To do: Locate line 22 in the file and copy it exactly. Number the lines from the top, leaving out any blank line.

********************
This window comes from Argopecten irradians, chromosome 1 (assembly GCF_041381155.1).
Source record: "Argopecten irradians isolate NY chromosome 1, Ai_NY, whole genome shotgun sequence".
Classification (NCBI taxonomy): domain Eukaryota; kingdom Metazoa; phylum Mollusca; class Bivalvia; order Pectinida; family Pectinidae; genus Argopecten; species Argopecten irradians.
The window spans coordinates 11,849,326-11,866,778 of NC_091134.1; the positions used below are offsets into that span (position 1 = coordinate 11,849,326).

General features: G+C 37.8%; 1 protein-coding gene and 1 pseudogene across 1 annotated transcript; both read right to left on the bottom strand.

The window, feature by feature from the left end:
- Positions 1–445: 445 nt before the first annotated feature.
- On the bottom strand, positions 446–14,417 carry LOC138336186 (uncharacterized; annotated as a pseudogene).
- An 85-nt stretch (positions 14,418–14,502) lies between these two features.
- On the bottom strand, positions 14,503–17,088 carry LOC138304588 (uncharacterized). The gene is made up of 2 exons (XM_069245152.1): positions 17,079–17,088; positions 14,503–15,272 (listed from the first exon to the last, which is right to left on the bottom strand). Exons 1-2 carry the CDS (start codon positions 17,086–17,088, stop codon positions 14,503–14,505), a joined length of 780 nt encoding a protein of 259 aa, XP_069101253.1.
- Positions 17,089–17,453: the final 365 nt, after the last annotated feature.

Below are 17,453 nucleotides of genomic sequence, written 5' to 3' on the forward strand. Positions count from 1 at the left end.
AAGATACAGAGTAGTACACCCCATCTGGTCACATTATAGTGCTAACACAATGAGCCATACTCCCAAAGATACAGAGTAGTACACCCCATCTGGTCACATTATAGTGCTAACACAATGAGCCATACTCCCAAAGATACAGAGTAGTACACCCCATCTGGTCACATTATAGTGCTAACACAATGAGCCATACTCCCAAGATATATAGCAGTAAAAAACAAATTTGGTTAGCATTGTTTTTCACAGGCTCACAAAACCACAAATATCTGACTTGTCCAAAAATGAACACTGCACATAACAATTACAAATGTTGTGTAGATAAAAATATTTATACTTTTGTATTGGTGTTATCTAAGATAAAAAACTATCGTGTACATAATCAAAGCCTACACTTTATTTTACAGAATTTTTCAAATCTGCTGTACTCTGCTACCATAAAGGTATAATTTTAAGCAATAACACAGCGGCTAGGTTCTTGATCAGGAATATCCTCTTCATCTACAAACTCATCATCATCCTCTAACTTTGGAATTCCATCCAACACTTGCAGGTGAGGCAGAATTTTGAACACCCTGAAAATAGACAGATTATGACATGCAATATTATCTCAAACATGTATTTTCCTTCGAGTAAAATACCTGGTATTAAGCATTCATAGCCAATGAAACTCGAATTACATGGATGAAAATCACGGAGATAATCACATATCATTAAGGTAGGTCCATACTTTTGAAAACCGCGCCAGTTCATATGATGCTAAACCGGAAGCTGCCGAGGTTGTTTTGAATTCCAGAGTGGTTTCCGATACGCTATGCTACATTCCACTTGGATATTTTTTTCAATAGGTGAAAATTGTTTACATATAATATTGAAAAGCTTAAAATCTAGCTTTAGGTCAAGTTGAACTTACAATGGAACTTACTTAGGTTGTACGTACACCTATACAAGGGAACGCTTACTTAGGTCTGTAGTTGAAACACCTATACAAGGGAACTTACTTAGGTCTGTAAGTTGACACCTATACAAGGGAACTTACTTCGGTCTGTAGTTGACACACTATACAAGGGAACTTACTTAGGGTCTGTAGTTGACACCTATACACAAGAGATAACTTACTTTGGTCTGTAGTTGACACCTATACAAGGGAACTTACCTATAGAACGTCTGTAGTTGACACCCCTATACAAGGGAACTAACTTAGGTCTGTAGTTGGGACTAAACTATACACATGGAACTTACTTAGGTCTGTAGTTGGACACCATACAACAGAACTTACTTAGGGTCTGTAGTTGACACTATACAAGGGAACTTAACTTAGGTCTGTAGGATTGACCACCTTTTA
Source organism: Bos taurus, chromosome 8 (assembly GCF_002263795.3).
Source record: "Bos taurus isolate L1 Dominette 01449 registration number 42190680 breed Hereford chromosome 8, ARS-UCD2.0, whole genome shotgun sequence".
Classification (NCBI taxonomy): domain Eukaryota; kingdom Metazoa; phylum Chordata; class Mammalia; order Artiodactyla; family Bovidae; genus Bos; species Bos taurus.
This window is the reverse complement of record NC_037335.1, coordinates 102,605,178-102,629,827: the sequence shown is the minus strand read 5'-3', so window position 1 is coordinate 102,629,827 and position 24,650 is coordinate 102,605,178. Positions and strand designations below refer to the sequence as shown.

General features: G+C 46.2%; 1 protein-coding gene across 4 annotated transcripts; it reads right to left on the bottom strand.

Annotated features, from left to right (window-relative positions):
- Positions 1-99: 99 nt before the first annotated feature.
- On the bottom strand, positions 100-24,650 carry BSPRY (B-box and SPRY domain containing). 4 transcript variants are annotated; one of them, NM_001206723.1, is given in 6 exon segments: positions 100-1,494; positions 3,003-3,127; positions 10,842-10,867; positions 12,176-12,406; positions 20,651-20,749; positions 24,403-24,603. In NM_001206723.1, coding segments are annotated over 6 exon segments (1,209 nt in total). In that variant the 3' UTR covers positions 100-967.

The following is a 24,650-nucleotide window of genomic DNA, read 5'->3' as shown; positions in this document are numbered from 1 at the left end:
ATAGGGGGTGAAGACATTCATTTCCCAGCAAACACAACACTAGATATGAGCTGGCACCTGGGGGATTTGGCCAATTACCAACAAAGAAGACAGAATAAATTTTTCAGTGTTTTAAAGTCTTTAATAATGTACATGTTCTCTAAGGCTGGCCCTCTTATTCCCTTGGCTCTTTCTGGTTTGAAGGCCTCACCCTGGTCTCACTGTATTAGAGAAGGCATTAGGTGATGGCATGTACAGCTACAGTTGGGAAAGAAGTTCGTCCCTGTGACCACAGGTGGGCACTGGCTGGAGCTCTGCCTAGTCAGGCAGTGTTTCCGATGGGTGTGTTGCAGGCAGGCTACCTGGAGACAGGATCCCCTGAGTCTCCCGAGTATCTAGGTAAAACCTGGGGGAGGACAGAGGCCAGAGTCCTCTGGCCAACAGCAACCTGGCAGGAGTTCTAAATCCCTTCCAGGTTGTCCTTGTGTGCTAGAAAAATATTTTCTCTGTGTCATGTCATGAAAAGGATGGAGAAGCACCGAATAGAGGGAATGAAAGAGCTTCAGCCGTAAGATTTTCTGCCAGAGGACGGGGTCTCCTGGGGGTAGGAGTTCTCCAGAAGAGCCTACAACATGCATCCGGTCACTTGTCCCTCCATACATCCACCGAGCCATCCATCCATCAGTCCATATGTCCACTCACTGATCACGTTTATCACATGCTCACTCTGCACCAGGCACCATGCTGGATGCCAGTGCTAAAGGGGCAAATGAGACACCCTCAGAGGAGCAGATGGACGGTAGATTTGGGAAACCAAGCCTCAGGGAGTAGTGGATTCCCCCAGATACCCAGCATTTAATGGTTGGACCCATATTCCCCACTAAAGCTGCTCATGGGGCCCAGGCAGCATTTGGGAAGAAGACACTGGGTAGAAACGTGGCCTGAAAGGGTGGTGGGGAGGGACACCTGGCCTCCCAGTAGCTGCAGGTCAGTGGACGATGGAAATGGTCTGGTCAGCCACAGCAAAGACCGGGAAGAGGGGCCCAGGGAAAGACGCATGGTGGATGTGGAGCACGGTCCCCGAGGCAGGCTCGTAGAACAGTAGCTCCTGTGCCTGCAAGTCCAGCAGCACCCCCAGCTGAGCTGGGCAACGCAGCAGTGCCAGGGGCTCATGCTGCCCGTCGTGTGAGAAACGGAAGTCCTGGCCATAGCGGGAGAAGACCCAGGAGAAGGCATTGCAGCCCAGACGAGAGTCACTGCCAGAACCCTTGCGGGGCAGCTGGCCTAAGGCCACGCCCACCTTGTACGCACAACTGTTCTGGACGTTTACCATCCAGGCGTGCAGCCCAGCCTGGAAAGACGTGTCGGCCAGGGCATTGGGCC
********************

The following is a 24,650-nucleotide window of genomic DNA, read 5'->3' as shown; positions in this document are numbered from 1 at the left end: